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MOT – What Is It?

MOTs are the official vehicle safety test carried out by the Ministry Of Transport. Also known as a VT20 Test Certificate, it’s the thing that makes all motorists sweat. Simply as, one unknown fault could mean you lose your car! However, there are definitely ways to prevent your MOT going wrong!

As dreaded as they are, the safety checks ensure that your car meets the minimum road safety standards, so that you and all other motorists are safe. They were put in place by the DVSA, who also found after 2018 that cars could fall into one of a few categories; Safe, Advisories (safe but keep an eye on possible problems), Minors (safe but small issues that need fixing asap), Majors and Dangerous.

 

What Do They Look At?

In the MOT itself, the garage will look in depth at the car and all its parts. There are few things which they don’t get involved with – ie the clutch, gearbox and engine, however apart from that these are the components that are scrutinised; The general condition of the car, structure and framework, body work, towbars, tyres + wheels, bonnet, windscreen, suspension, fuel + exhaust systems, seatbelts, seats, doors, mirrors, load security, brakes, lights, washer + wipers, steering and all of the electrical components. 

Sure, it’s a pretty lengthy list… but as we’ve said it’s all for the safety of you and others on the road. Nevertheless, there are checks and maintenance you can do and keep up with to ensure that your motor isn’t going to fail.

When Do I Need To Have A MOT?

If your car is more than 3 years old then it is necessary to have an MOT at least once a year. It’s easy to book one online, just take a look at your local garages and give them a ring. You can also set up reminders on your phone from the Government to remind you of when you need one, just in case you forget. Without a valid MOT you are unable to drive the car full stop, so as with most things, it’s better to be safe than sorry. It was found that in 2018-2019 classes 3 + 4 (cars and light vans) had a total of 7,731,619 failed MOTs!

What Are The Most Common Failures?

We had a look through the Government MOT database and spoke to numerous MOT testers, to which we found the most common causes for failing MOT’s, and we found that these were the most common; • Lights and signalling • Suspension • Brakes • Tyres • Seat belts and airbags • Steering • Fuel and exhaust systems • View of road • Registration plates.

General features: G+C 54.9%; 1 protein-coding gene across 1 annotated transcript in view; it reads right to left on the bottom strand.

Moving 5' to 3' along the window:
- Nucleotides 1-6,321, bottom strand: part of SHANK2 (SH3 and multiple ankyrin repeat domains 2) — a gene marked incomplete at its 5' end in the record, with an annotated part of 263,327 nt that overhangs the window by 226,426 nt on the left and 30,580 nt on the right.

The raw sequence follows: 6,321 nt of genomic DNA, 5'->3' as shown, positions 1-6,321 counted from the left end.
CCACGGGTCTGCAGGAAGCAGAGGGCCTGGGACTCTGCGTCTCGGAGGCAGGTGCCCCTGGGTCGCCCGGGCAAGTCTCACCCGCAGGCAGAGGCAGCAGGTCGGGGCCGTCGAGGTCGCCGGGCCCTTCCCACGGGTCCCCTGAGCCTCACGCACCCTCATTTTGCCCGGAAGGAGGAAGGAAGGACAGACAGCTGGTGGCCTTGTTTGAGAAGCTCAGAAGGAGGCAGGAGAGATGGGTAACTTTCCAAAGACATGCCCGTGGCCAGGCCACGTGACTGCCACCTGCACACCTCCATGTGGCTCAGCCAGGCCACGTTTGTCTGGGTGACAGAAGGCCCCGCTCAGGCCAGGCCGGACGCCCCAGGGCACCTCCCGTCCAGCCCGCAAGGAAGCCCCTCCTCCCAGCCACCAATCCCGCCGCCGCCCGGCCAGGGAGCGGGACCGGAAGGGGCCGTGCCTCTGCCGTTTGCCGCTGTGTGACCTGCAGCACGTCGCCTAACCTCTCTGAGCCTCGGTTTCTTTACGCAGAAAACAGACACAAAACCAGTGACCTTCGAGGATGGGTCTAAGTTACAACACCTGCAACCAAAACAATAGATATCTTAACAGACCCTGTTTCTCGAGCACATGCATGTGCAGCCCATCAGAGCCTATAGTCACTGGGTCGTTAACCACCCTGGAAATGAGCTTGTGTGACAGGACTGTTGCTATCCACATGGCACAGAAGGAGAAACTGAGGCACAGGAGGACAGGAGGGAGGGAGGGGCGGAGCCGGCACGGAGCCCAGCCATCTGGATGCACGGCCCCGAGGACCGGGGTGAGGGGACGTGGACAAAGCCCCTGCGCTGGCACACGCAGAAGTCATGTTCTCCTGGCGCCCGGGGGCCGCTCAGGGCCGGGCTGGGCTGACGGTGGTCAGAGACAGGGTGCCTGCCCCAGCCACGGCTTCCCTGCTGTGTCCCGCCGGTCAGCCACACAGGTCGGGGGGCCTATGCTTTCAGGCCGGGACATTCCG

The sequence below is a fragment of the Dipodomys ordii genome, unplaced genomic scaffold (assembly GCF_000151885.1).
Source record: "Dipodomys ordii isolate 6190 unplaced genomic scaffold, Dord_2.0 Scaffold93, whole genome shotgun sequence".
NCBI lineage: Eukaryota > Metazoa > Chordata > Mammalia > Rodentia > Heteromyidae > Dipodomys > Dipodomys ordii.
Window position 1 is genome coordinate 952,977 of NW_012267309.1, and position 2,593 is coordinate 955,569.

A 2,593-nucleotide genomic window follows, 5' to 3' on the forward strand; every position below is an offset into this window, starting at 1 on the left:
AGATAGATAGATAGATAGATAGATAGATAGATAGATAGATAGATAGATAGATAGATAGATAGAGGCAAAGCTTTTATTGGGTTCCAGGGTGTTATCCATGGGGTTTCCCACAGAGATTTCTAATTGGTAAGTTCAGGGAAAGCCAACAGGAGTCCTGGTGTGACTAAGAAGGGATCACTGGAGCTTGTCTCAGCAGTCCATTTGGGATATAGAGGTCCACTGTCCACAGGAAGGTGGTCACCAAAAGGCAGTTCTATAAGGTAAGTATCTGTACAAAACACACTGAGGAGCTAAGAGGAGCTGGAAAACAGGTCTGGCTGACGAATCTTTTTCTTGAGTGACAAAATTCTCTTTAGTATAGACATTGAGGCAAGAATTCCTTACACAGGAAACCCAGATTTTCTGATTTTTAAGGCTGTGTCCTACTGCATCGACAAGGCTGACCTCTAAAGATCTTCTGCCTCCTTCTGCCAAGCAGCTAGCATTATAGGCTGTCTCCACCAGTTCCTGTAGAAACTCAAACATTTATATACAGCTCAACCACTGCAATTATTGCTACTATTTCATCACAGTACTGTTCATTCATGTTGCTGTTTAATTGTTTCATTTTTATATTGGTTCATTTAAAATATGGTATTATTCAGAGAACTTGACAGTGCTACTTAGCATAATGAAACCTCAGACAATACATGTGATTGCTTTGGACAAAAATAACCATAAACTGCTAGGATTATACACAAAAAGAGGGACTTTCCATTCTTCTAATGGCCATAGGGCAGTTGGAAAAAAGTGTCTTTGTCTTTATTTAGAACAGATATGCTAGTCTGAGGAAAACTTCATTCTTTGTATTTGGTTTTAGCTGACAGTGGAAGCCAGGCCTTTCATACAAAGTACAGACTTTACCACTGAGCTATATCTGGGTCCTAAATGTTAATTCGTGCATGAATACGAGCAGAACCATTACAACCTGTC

MOT In Place

What Are Some Easy Checks To DIY?

  • Check Brakes – When driving, the brakes shouldn’t feel spongy or pull to the left or right when pressure is applied to them. If this is the case, it will mean that your brake pads most likely need changing! On average, brake pads will need changing after around 50,000 miles, so keeping an eye on them and making sure that you change them can save you hassle when it comes to the MOT. 

Furthermore with brakes, making sure that the Brake fluid is at a good level is also crucial. Open the car bonnet when the car is cool and on a flat surface and open the brake fluid reservoir. Using the naked eye, check that the level is between the min-max marking on the tank. If it’s below the marking, you should top it up with brake fluid that matches both the make and model of the car!

  • Check The Mirrors – According to the MOT handbook, there are three acceptable (and necessary) mirrors and their positions:
  1. An exterior mirror or device that provides a view along the offside of the vehicle.
  2. An exterior mirror or device that provides a view along the nearside of the vehicle.
  3. An interior mirror or a device which provides a view to the rear of the vehicle.

So when it comes to checking your mirrors before the test, just ensure that they are all positioned correctly, clean with no smudges / dirt, no cracks and that they are in generally good condition.

  • Test the Horn – Unless you are the most laid-back motorist and never use your horn, it’s pretty unlikely that you’d be unaware if the horn wasn’t working. That being said, it is still a good idea to give your horn a quick check just by pressing it as you usually would!